Depository Institutions

Depository Institution are financial intermediaries that accept deposit. They include commercial banks (or simply bank) saving and loan association and credit union. It is common to refer to the depository institutions other than banks as  depository institutions  are highly related and supervised because of the important role that they play in the financial system.

Checking accounts are still the principal means that people and business entities use for making payments.

Government monetary policy is implemented through various activities with banks. Because of their important role, depositor institution are afforded special privileges such as access to federal deposits insurance and access to a government entity in order to acquire funds for liquidity or emergency needs.

Deposits represent the liabilities(debt) of the deposit accepting institution with the funds raised through deposits and other funding sources, depository institution make direct loans to various entities and invest in securities.

Their income is demand the interest income from their portfolio of loans, income from their portfolio of securities and fee income.

The asset liability problem of depository institutions

The asset liability problem that depositor institution face is quite simple to explain although not necessarily easy to solve. A depository institution seeks to earn a positive spread between the assets it invest in (loans securities) and the costs of its funds ( deposits and other sources). This difference between income and cost is referred to as spread income, or margin income. The spread income should allow the institution to meet operating expenses and earn a fair profit on its capital.

In generating spread income a depository institution faces several risks. These include credit risk.regulatory risks and interest rate (or funding risk)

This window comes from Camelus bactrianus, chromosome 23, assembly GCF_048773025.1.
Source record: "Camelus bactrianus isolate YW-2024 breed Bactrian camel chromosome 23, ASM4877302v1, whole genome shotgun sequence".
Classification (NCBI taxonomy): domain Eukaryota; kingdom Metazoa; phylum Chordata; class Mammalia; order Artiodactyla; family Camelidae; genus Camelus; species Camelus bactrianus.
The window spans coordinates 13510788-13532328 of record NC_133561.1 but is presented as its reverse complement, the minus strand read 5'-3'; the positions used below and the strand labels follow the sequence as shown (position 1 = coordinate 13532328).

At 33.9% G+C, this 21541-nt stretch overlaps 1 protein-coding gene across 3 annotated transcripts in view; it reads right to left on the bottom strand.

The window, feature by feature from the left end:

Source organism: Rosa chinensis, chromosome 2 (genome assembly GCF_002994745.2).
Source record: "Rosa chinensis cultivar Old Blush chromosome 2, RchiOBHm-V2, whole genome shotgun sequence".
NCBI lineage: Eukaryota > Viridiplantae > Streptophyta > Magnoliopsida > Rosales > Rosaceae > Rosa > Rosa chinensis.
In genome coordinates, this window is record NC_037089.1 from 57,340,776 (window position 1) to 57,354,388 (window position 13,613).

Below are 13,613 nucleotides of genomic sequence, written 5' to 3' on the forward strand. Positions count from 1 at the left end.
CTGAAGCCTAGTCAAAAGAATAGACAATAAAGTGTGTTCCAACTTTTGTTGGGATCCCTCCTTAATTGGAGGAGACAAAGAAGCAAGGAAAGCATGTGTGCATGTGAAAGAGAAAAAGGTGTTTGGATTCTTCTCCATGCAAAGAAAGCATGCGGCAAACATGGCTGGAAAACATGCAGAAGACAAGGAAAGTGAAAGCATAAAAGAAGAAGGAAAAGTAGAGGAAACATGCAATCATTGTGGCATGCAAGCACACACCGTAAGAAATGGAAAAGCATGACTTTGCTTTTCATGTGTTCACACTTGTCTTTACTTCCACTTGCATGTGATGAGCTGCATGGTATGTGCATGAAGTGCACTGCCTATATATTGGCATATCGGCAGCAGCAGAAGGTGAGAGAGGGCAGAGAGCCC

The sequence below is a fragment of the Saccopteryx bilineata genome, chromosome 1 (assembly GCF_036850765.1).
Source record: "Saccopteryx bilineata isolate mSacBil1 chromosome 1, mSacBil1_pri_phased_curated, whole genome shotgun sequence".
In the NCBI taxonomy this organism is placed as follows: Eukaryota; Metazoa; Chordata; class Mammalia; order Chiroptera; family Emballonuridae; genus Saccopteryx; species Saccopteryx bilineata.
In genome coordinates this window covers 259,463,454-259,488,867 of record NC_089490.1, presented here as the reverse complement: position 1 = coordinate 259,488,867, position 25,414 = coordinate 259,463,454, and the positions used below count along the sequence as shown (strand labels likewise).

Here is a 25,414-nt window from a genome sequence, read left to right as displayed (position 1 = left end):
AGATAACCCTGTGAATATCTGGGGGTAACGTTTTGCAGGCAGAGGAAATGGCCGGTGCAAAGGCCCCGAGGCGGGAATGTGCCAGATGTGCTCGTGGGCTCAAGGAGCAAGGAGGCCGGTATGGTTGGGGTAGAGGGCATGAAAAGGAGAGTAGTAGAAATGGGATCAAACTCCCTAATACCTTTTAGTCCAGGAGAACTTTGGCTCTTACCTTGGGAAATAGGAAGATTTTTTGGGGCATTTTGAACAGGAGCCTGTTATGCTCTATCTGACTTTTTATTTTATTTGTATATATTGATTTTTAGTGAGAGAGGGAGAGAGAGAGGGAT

Interest rate risk

Interest rate risk is the risk that a depository institution’s spread income will suffer because of changes in interest rate. This kind of risk can be explained by illustration. Suppose that a depository institution raises $100 million by issuing a deposit account that has maturity of 1 year and by agreeing to pay an interest rate 7%. Ignoring for the time being the fact that the depository institution can not invest the entire 100 million because of reserve requirements suppose that $100 million is invested in a U.S.treasury security that matures in 15 years paying an interest rate of 9% Because the funds are invested in U.S. Treasury security there is no credit of risk.

All depository institution face this interest rate risk, or funding problem. Manager of a depository institution who have particular expectation about the future directions of interest rates  will seek to benefit from these expectation. Those who expect interest rates to rise may pursue a policy to borrow funds for the bay term and lend funds for the share term. If interest rates are expected to drop, managers may elect to borrow short and lend funds for the short term. If interest rate are expected to drop, managers may elect to borrow short and lend long.

The problem of pursuing a strategy of positioning a depository institution based on interest rate expectation is that considerable adverse financial consequences will result if those expectation are not realized. The evidence on interest rate forecasting suggest that it is a risky business.

Some interest rate risk, however, is interest in any balance sheet of a depository institution. Managers must be willing to accept some risk but they can take various measures to address the interest rate sensitivity of the institution’s liabilities and its assets.

A depository institution should have an asset liability committee that is responsible for monitoring the exposure to interest rate risk.

 

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